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Shared Darkness

A Communal Life in Film, Examined

All Dogs Go To Heaven 1 & 2

The lingering implication of the post-worldly fate of felines in these two titles notwithstanding, All Dogs Go To Heaven
and its shaggy follow-up stand as estimable entries in the canon of
genial animated animal flicks
. A new double-disc DVD presentation,
meanwhile, affords parents the chance to double down and stretch their
entertainment dollar, purchasing or renting both titles in one swoop.

The
first movie, from 1989, actually takes as its premise something a
little twisted and off-center, telling the story of Charlie B. Barkin
(voiced by Burt Reynolds), a mischievous, pre-World War II, New Orleans
“gangster” dog double-crossed by his business partner, Carface Malone
(voiced by Vic Tayback). On his way to heaven, he instead discovers how
to get back to Earth, and so he plots to extract his revenge. Once back
on terra firma, however, Charlie is taken in by a little orphan
girl named Anne-Marie (voiced by Judith Barsi), who, along with his old
pal Itchy (voiced by Dom DeLuise), teaches him about the healing power
of love and affection, something he apparently didn’t pick up from hair
band Nelson’s stirring power ballad. Co-written and directed by Don
Bluth (The Secret of Nimh), the movie is adroitly animated, and helped kick-start the animation renaissance of the late 1980s.

The 1996 straight-to-video sequel, co-helmed by Paul Sabella and
Larry Leker, finds lovable scamp Charlie (this time voiced by Charlie
Sheen, in a bit of spot-on voice casting) discovering that the
afterlife isn’t all he thought it would be. After Gabriel’s Horn is
stolen from heaven, he and Itchy are dispatched to retrieve it, where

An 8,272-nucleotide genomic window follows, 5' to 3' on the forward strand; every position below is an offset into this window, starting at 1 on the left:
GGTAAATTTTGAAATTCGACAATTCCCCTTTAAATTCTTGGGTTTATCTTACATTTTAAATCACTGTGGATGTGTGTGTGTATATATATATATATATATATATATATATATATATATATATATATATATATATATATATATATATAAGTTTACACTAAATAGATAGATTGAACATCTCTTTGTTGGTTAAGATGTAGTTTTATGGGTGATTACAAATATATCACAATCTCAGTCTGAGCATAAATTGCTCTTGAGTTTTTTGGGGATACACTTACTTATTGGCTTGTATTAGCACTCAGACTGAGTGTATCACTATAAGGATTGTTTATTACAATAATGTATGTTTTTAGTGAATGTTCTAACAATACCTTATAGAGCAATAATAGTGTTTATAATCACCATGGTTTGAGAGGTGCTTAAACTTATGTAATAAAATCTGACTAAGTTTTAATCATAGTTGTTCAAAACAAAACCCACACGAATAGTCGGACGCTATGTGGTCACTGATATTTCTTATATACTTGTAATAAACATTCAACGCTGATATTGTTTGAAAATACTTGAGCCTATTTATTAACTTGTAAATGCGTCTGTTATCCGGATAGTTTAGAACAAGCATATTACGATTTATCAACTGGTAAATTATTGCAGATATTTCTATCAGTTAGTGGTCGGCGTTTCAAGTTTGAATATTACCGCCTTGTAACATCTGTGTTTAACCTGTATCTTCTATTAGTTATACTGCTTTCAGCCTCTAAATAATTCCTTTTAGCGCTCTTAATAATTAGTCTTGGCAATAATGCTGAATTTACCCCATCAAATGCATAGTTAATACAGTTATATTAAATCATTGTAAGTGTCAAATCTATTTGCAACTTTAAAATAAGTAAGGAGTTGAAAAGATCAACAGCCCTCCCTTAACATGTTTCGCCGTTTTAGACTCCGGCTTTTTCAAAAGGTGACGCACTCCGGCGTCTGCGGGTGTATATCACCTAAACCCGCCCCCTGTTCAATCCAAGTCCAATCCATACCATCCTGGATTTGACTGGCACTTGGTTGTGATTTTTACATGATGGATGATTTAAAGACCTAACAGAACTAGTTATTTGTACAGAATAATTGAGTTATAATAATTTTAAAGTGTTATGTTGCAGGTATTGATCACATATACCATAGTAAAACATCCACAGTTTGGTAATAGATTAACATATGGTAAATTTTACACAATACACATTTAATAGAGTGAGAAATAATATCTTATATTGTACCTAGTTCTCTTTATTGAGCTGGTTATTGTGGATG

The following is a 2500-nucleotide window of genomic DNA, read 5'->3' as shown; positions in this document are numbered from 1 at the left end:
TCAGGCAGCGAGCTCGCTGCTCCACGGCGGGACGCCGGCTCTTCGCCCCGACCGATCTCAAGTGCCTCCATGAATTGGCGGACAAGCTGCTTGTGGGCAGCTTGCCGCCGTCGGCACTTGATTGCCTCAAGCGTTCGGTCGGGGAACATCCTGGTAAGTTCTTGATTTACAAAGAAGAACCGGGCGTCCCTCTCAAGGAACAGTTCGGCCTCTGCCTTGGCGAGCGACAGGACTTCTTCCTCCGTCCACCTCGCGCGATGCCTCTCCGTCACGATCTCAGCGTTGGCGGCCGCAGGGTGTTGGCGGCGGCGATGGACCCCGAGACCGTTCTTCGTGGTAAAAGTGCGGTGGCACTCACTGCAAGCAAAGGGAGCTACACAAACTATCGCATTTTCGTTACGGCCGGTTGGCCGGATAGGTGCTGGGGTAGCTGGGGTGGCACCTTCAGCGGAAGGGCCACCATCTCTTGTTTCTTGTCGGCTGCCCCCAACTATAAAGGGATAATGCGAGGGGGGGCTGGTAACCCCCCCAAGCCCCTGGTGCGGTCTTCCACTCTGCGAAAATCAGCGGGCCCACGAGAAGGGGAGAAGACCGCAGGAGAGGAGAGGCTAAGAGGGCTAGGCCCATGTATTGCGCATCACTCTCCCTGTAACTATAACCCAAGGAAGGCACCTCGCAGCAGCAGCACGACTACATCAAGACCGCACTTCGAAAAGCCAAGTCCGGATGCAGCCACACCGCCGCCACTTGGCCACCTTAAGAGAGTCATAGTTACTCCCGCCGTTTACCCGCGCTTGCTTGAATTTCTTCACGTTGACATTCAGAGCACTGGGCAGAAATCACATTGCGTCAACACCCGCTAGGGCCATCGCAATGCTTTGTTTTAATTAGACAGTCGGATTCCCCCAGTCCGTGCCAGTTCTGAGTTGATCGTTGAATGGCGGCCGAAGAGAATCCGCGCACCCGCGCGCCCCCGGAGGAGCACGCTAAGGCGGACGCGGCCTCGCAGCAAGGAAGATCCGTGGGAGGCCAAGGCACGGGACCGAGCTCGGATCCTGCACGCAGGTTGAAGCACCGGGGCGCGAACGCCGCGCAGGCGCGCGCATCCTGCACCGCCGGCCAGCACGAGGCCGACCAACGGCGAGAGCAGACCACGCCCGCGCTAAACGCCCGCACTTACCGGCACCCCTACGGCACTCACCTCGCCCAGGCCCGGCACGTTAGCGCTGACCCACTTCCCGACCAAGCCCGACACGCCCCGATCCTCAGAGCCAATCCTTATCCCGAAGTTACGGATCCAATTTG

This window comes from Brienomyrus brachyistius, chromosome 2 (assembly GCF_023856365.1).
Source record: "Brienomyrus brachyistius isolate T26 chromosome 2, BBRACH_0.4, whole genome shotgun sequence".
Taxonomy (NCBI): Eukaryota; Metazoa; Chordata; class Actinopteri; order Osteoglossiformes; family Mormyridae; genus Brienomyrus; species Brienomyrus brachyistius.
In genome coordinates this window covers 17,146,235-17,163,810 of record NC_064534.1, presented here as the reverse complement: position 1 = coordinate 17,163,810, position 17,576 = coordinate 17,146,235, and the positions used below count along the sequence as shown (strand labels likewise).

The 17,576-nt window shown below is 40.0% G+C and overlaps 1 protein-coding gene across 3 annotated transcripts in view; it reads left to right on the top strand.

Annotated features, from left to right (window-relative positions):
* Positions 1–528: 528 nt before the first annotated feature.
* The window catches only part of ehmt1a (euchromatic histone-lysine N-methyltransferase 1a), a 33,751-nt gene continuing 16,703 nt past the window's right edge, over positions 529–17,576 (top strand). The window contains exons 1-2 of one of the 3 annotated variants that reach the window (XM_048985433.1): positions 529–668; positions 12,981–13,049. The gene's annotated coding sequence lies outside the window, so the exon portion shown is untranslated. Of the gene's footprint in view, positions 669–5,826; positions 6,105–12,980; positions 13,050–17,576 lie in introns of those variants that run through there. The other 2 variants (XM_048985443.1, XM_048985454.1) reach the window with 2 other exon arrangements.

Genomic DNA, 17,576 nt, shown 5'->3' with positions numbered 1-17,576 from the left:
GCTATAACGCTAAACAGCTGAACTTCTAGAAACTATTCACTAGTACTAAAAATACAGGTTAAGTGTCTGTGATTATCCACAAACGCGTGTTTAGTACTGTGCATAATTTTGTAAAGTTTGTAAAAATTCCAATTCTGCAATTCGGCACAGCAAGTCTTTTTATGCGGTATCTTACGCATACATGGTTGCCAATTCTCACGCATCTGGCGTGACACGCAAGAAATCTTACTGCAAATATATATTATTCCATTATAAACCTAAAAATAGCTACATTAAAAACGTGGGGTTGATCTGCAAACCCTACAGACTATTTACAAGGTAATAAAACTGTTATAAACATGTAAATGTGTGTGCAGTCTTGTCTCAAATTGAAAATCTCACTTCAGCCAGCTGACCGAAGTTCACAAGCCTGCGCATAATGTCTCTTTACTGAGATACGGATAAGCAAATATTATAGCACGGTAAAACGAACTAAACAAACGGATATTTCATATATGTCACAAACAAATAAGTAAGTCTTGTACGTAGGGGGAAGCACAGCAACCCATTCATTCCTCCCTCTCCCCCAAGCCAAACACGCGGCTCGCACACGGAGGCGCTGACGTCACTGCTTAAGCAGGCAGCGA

they run into Carface (this time voiced by Ernest Borgnine), a demonic
cat named Red (voiced by George Hearn) and, as Charlie’s love interest,
a flip-haired Irish setter named Sasha LaFleur (voiced by Sheena
Easton). The tunes from Grammy winners Barry Mann and Cynthia Weil (An American Tale)
don’t quite match the original work of Charles Strouse and T.J.
Kuenster
(there’s not the kitsch value, either, of Burt Reynolds
teaming up with DeLuise and Loni Anderson), but the story here is
actually a bit deeper and more engaging, even if the animation is
somewhat downsized.

Housed in a matching pair of slimline cases in a cardboard slipcase, neither disc comes with any sort of real extras. All Dogs Go To Heaven
includes the original theatrical trailer, but that’s it. Both movies
are presented in 1.33:1 full screen, with optional French and Spanish
subtitles. A French language Dolby surround track stands alongside the
English Dolby surround sound mix on the original movie; the sequel
features an English 5.1 Dolby surround mix, as well as French and
Spanish Dolby surround mixes. C+ (Movies) D (Disc)